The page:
Donald Duck Goin' Quackers


Review by Nathan Dunsmore



Graphics: 8

Sound: 6

Gameplay: 5

Overall: 5


In the glory days of the 16-bit consoles, Sega and Capcom crafted some of the finest Disney video game masterpieces (Virgin’s Aladdin and Sony’s Mickey Mania also deserve honorable mentions). Handled with great care and expertise, they became more than just adaptations, they became their own source of magic for the player’s imagination to dip in and wallow. Ubi-Soft’s Donald Duck Goin' Quackers (GQ) splashes into the eyes but waddles right over the imagination.

ddgoinquackers1n64.jpg (43040 bytes)As original as Disney plots come, Donald’s longtime love Daisy is kidnapped by an evil magician named Merlock during a breaking television news report. Courtesy of Gyro’s teleporter invention, players take on four worlds of vertical and horizontal scrolling levels to rescue her.

If this sounds similar to a bandicoot that made headlines during the late 90s, that’s because it is. At the heart of the gameplay, GQ is a pure kid’s game that does little to soar it above or separate it from the rest of the flock. Donald can collect stars for extra lives, punch and pounce on his enemies, double jump on hovering objects, just like any common platformer. Milkshakes also send Donald on an indestructible rampage. Though this implements the “Goin Quackers” aspect of the game, it does not serve a great deal of purpose when most enemies can be plowed over with a single hit anyway.

GQ benefits from having side tasks that make it more than simply another point A to point B adventure. Boss tablets must be secured to open the boss warp in each world. Finding Huey, Dewey, and Louie’s toys unlocks “chase” rounds that upon completion activate Gladstone’s time trials. Whereas the boss tablets and toys can be found in a single clean sweep, the time trials increase challenge and playtime. The entire game is mostly a run, jump and punch cycle with slightly inconsistent collision detection. On occasion a punch will miss its target by merely a small fraction, only to end up having received damage from the enemy a second later.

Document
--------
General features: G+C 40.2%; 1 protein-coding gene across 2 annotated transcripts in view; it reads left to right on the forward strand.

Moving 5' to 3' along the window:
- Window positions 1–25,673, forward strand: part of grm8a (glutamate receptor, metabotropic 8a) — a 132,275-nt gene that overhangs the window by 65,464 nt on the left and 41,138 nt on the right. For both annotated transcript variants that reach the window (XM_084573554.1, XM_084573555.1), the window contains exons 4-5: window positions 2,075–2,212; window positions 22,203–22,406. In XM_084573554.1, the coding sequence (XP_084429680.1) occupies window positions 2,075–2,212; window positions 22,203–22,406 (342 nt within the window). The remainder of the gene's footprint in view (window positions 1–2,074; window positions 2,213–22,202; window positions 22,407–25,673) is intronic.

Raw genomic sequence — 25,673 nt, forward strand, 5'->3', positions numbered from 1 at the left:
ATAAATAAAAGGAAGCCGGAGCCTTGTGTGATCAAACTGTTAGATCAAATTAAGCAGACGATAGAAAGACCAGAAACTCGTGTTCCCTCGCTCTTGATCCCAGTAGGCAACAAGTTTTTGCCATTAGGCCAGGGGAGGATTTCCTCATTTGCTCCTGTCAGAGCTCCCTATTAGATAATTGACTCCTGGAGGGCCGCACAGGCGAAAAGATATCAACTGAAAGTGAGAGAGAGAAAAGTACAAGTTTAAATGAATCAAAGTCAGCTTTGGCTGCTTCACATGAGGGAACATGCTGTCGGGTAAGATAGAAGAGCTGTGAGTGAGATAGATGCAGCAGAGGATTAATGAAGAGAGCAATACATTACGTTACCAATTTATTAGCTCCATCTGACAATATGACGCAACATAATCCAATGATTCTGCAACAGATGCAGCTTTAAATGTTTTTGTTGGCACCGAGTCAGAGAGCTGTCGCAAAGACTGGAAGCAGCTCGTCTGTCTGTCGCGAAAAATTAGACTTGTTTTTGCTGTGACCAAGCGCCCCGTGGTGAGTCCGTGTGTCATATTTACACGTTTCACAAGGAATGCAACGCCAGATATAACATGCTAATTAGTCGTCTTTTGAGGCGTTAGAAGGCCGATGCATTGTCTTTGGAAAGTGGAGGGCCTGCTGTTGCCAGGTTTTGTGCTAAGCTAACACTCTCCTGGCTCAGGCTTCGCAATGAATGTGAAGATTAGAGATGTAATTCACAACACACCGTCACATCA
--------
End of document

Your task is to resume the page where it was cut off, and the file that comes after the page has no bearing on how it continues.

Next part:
Graphics have an exquisitely sharp and colorful Disney coding, with some excellent sunlight effects during the forest and Duckburg stages. Donald’s movements, expressions, and transitions from calmness to being quacked up are animated wonderfully as he dashes through the levels. A few feathers are plucked from the frame rate but the game still moves at an adequate pace.

The music has been compressed to a softer tone from its CD counterparts but retains enough for its own saucy flavor. Most, if not all of the cut scenes and much of the voice acting have successfully migrated into this cartridge version and the sound effects liven-up the worlds tremendously.

There are moments when GQ wants to break out and shake its tail feathers but the severe easiness does not allow it to stand on its own webbed feet. At the narrow end of the pond, GQ provides a pleasant but short platforming experience for any age group. Be sure to have the SNES and Genesis on standby.


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Last updated: Wednesday, May 30, 2007 11:22 PM